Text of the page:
As explained, my solution was to use the ASP.NET in-memory cache instead of the dedicated caching server. This entails each node of the web farm having its own cache, querying the database directly, performing any necessary calculations, and storing results in a cache. This way, all cache operations will be blazing fast thanks to the in-memory nature of the cache. Typically, cached items have a clear lifetime and become stale upon some change or writing of new data. So, from the web application logic, it is usually clear when the cache item should be invalidated.

The only problem left here is that when one of the nodes invalidates a cache item in its own cache, no other node will know about this update. So, subsequent requests serviced by other nodes will deliver stale results. To address this, each node should share its cache invalidations with the other nodes. Upon receiving such invalidation, other nodes could simply drop their cached value and get a new one at the next request.

Here, Redis can come into play. The power of Redis, compared to other solutions, comes from its Pub/Sub capabilities. Every client of a Redis server can create a channel and publish some data on it. Any other client is able to listen to that channel and receive the related data, very similar to any event-driven system. This functionality can be used to exchange cache invalidation messages between the nodes, so all nodes will be able to invalidate their cache when it is needed.

A group of ASP.NET web tier nodes using a Redis backplane

ASP.NET’s in-memory cache is straightforward in some ways and complex in others. In particular, it is straightforward in that it works as a map of key/value pairs, yet there is a lot of complexity related to its invalidation strategies and dependencies.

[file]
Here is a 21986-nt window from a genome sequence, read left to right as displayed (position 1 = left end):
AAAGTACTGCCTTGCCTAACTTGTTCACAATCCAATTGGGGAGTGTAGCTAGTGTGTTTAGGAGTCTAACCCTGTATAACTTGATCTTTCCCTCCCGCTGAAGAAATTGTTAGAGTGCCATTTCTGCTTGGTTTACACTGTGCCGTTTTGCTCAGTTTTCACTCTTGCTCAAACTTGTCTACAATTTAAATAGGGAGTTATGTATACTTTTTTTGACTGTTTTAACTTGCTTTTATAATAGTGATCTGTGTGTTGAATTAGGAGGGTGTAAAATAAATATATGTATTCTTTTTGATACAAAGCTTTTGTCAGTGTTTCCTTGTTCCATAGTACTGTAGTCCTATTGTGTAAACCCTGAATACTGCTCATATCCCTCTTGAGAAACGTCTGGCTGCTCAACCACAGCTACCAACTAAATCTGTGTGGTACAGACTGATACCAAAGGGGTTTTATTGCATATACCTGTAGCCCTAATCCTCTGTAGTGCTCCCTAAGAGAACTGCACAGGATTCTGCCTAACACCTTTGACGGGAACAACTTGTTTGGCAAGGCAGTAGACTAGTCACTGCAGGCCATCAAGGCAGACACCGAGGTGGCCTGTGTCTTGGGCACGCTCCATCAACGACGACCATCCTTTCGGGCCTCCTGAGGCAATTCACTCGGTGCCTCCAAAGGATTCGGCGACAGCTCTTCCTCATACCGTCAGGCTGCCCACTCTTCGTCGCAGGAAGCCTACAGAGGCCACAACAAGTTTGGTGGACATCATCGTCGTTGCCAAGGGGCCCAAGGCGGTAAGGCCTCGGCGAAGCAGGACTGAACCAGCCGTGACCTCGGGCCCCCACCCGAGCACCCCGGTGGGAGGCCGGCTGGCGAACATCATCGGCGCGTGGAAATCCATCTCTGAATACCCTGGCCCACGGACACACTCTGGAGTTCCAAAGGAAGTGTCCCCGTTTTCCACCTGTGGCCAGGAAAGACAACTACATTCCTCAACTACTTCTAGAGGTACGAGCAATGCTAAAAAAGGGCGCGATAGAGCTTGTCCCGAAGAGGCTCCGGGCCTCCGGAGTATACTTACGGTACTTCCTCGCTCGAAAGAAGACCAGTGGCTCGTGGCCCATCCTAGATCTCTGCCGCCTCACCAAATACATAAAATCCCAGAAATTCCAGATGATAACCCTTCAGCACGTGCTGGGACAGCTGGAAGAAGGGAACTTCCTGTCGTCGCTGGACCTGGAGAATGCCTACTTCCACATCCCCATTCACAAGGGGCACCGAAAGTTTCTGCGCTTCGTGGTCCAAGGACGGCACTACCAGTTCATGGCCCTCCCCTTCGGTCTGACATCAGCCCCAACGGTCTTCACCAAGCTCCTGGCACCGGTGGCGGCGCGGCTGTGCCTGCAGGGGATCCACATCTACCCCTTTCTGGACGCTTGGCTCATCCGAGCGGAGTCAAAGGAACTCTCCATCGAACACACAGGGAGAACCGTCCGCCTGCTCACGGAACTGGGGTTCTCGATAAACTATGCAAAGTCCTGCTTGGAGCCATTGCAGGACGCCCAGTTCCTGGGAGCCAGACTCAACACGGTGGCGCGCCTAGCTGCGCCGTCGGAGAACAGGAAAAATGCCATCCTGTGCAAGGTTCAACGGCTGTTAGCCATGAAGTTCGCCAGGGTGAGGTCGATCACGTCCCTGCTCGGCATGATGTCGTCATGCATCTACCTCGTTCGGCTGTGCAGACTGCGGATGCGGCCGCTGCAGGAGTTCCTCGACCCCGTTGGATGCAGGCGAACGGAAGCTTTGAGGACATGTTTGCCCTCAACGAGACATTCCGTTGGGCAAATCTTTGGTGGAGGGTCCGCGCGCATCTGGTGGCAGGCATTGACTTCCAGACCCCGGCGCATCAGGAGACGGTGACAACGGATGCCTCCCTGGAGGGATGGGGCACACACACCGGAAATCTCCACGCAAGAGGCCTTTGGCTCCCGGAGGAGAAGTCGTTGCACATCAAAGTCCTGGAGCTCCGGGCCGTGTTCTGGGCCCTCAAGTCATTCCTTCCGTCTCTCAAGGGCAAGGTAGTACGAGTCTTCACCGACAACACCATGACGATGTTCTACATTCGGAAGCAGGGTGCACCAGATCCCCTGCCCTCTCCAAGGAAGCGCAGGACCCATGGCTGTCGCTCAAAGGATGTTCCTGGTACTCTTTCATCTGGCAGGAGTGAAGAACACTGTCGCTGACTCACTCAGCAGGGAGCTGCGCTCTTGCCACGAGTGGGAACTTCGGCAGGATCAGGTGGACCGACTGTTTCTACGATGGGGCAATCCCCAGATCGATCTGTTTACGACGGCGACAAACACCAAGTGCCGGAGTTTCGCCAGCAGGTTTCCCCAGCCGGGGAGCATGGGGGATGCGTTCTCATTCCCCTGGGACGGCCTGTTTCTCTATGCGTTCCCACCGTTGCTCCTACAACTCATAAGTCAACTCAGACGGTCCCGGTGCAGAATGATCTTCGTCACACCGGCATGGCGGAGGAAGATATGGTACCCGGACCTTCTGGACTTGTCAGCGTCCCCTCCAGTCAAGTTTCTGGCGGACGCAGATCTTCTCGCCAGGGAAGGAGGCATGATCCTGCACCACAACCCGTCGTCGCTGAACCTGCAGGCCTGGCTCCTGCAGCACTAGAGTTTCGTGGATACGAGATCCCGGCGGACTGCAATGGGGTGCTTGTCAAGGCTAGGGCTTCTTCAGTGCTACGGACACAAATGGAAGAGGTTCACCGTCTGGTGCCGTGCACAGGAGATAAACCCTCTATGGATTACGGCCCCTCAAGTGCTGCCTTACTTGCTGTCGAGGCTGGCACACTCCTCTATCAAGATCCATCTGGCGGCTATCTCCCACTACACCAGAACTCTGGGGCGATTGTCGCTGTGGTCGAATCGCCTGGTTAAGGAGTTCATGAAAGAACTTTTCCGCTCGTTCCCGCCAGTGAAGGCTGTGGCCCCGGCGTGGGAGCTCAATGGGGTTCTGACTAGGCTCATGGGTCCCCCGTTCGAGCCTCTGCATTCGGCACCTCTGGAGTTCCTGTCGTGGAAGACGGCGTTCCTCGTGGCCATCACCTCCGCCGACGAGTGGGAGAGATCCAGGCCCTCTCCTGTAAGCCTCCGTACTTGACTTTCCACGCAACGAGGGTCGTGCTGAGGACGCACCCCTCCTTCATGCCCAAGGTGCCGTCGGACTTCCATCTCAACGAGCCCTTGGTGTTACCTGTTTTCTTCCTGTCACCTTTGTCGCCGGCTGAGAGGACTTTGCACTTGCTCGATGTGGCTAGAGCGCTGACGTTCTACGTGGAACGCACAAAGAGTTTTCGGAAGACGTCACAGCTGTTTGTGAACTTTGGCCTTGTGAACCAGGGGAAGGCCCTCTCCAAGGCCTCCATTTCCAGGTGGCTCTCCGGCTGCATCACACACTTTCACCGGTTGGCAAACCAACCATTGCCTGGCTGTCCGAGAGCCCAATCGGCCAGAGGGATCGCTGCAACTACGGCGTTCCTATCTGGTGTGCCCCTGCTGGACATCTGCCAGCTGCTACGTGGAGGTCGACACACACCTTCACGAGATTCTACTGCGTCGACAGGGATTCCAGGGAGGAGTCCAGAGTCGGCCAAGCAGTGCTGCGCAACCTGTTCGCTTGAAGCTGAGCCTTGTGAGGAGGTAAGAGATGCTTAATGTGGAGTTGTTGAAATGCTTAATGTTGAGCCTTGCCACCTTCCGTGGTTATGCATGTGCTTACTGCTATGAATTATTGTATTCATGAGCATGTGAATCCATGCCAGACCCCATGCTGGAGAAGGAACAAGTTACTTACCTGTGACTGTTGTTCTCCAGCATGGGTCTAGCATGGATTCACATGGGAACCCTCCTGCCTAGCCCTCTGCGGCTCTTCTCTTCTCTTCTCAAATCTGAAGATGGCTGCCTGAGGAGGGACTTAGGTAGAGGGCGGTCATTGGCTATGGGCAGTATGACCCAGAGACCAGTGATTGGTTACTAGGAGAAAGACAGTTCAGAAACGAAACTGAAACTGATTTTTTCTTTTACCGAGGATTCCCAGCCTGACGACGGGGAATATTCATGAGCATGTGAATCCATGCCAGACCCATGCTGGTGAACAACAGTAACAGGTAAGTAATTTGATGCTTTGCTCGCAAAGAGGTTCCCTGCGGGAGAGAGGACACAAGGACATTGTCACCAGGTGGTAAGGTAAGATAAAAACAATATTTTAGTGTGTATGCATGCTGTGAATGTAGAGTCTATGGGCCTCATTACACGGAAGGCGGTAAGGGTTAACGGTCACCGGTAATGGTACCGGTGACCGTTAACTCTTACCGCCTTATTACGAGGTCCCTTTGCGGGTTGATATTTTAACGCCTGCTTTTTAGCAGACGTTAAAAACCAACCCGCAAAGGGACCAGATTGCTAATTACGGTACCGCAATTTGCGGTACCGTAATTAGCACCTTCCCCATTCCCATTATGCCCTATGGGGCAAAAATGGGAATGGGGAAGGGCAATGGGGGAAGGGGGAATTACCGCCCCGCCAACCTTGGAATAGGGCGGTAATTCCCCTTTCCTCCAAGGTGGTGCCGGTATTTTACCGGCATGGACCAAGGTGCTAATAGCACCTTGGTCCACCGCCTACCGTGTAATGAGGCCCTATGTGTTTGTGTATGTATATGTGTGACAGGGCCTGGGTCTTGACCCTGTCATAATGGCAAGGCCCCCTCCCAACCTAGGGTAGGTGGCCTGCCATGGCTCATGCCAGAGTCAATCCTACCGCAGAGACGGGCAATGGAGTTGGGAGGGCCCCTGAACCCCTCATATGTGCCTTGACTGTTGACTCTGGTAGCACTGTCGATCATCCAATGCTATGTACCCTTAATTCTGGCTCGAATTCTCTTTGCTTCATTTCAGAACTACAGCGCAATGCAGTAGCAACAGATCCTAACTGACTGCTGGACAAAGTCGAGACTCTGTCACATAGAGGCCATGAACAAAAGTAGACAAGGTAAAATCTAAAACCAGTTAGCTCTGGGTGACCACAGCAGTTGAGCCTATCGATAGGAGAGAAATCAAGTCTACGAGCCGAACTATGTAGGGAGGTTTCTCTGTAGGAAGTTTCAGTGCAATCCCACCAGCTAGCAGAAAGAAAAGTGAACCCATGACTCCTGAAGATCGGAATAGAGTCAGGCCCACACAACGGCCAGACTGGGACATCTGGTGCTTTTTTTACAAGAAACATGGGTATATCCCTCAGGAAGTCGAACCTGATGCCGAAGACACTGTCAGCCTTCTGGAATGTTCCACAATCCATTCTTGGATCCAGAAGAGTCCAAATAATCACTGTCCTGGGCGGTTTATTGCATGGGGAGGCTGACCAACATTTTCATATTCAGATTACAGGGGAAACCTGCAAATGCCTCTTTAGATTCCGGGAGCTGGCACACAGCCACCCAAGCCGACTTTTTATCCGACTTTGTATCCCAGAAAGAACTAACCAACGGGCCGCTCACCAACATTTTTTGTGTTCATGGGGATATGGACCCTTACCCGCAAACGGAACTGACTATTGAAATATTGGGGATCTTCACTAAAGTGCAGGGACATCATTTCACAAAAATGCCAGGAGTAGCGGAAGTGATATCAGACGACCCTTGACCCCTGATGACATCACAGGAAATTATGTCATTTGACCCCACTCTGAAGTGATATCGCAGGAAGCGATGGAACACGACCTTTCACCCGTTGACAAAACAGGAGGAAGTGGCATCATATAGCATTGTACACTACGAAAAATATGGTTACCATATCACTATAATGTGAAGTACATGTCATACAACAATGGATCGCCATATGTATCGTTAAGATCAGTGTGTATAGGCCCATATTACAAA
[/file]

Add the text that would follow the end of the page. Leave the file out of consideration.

Fortunately, typical use cases are simple enough, and it’s possible to use a default invalidation strategy for all the items, enabling each cache item to have only a single dependency at most. In my case, I ended with the following ASP.NET code for the interface of the caching service. (Note that this is not the actual code, as I omitted some details for the sake of simplicity and the proprietary license.)

public interface ICacheKey
{
string Value { get; }
}
public interface IDataCacheKey : ICacheKey { }
public interface ITouchableCacheKey : ICacheKey { }
public interface ICacheService
{
int ItemsCount { get; }
T Get<T>(IDataCacheKey key, Func<T> valueGetter);
T Get<T>(IDataCacheKey key, Func<T> valueGetter, ICacheKey dependencyKey);
}

Here, the cache service basically allows two things. First, it enables storing the result of some value getter function in a thread safe manner. Second, it ensures that the then-current value is always returned when it is requested. Once the cache item becomes stale or is explicitly evicted from the cache, the value getter is called again to retrieve a current value. The cache key was abstracted away by ICacheKey interface, mainly to avoid hard-coding of cache key strings all over the application.

To invalidate cache items, I introduced a separate service, which looked like this:

public interface ICacheInvalidator
{
bool IsSessionOpen { get; }
void OpenSession();
void CloseSession();
void Drop(IDataCacheKey key);
void Touch(ITouchableCacheKey key);
void Purge();
}

Besides basic methods of dropping items with data and touching keys, which only had dependent data items, there are a few methods related to some kind of “session”.

Our web application used Autofac for dependency injection, which is an implementation of the inversion of control (IoC) design pattern for dependencies management. This feature allows developers to create their classes without the need to worry about dependencies, as the IoC container manages that burden for them.